'Sir, the correspondence regarding exploding teeth reminds me that the late Percy Howe told me that during the developmental stages of the ammoniacal silver nitrate treatment of caries, which is associated with his name, he had a number of teeth explode in patients' mouths. He attributed these to explosive reactions between the silver and the ammonia mixtures he was using.
Is it possible that earlier chemical treatments may have contributed to some of the tooth explosions reported in your columns?
Basil. G Bibby, New York.
And then again in February 1966...
Sir, the exploding tooth has had repercussions on this side of the Atlantic, but such explosions are evidently not new. In his book on 'Pathology and Therapeutics of Dentistry: With Miscellaneous Essays on Dental Subjects' by J. Phelps Hibler D.D.S., published in 1874 in St Louis, the author reported several such cases, one of which occurred in his practice. His speculation as to the cause of the explosion obviously differs from that given by Bibby (B.D.J., December 7, 1965). The following is a quotation from the book:
'There are certain peculiarities and incidents, which at times accompany odontalgia, in some I think, peculiar constituted individuals, which are sometimes truly amazing. The explosion of a tooth for instance, suffering from odontalgia, which is accomplished through the yet unknown workings of hidden causes in the organism, or induced by, and running simply with the disease. There are a number of such cases on record, both in Europe and in this country, substantiating the facts that such have occurred. One case coming somewhat under my own observation; explosion transpired in the case of a woman, residing at the time in this place, some years since. There was nothing very much different in this woman's constitutional make-up, so far at least as I could discern, from others of the same race. She said just before the explosion took place, the tooth was aching dreadfully, disturbing the harmonical equanimity of every part of her organism to the extent that she at moments was labouring under slight aberrations of mind.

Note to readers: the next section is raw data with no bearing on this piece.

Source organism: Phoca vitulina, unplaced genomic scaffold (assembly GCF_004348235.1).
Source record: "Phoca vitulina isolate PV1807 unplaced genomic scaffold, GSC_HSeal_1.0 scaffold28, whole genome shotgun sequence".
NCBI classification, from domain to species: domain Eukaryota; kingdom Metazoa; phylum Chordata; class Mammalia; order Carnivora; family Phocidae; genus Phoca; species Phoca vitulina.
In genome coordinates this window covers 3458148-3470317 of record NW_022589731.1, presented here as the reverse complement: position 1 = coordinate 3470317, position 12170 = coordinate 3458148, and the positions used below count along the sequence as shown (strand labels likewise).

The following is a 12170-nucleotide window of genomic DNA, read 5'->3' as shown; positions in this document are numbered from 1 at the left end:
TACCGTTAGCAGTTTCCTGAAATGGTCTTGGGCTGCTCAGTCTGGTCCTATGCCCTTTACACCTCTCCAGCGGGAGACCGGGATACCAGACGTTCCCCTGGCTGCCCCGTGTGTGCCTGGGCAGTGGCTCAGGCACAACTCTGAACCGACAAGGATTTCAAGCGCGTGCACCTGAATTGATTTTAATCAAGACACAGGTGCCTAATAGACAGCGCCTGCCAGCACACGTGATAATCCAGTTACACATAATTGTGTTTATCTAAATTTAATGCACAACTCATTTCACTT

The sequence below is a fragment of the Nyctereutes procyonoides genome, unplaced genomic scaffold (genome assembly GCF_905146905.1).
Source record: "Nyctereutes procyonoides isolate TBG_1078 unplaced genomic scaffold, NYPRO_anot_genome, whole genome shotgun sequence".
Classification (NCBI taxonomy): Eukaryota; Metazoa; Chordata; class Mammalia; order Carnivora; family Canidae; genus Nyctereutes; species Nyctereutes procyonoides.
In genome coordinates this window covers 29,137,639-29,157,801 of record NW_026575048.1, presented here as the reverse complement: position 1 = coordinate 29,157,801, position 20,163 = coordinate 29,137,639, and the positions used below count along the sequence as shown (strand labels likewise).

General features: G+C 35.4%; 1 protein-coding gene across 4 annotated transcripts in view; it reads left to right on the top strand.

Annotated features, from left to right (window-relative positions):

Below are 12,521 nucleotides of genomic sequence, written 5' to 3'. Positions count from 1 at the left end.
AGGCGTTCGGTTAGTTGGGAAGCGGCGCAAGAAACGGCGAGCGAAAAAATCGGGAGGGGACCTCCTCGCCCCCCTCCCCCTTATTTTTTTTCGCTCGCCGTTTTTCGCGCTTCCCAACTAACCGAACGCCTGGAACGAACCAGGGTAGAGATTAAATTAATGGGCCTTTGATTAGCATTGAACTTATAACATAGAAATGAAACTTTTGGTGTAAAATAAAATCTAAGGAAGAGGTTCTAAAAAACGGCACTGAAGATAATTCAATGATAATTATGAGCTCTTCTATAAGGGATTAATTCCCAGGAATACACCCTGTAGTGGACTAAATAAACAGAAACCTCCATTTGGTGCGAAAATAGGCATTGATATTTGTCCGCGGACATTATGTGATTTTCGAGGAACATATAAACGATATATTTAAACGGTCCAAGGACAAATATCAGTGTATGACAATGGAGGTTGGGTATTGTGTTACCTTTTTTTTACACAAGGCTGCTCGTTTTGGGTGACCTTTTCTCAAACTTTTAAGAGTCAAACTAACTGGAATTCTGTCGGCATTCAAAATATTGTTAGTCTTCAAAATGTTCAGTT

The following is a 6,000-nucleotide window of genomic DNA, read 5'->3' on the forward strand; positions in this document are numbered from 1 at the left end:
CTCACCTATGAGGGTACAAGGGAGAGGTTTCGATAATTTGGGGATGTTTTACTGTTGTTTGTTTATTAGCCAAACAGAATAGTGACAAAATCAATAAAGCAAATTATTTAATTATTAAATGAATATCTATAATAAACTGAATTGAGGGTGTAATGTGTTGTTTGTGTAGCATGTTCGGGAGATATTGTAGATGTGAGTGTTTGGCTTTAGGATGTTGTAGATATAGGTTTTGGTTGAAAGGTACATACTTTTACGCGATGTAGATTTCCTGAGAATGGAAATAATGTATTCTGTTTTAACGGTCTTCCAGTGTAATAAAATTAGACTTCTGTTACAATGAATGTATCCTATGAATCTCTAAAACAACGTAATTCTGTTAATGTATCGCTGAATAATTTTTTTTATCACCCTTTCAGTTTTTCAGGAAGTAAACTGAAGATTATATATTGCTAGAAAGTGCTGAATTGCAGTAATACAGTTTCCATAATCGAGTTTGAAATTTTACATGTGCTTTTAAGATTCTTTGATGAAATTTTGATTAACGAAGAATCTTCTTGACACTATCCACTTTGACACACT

All of a sudden the raving pains eased up greatly; having been walking the floor for several hours, she sat down a moment or two to take some rest. She averred that she had all her senses unimpaired from the moment aching ceased; all at once without any symptom other than the previous severe aching, the tooth, a right lower first molar, bursted with a concussion and report, that well nigh knocked her over; splitting the tooth directly from the lingual to the buccal surface, and very much shattering the organ otherwise; at the same moment having a horrid sensation traversing the Eustachian tubes, which ended in rendering her quite deaf for a considerable length of time. The whole thing did not occupy but a moment, and the tooth ceased aching at once.
I have thought, if I may be permitted to give an opinion, although it may not be original and very weighty – it might possibly have been caused by an undue accumulation of carbonic acid and hydrogen gases, and together with electrical matter, which possibly has some influence in their actions which are, as well known, of explosive natures, detonate often with a loud noise, being derived from the decomposition of the pulp and other parts consumed by the disease, concentrating in the aching cavity. This theory if it is any account at all, may hold good only in certain temperaments.'
Louis. I. Grossman, University of Pennsylvania, Philadelphia.
So there you have it. Four cases of exploding teeth, all of them remaining a mystery and perhaps more cases that remain unsolved.
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From the archive: The mysterious case of 'exploding teeth'. Br Dent J 219, 376–377 (2015). https://doi.org/10.1038/sj.bdj.2015.809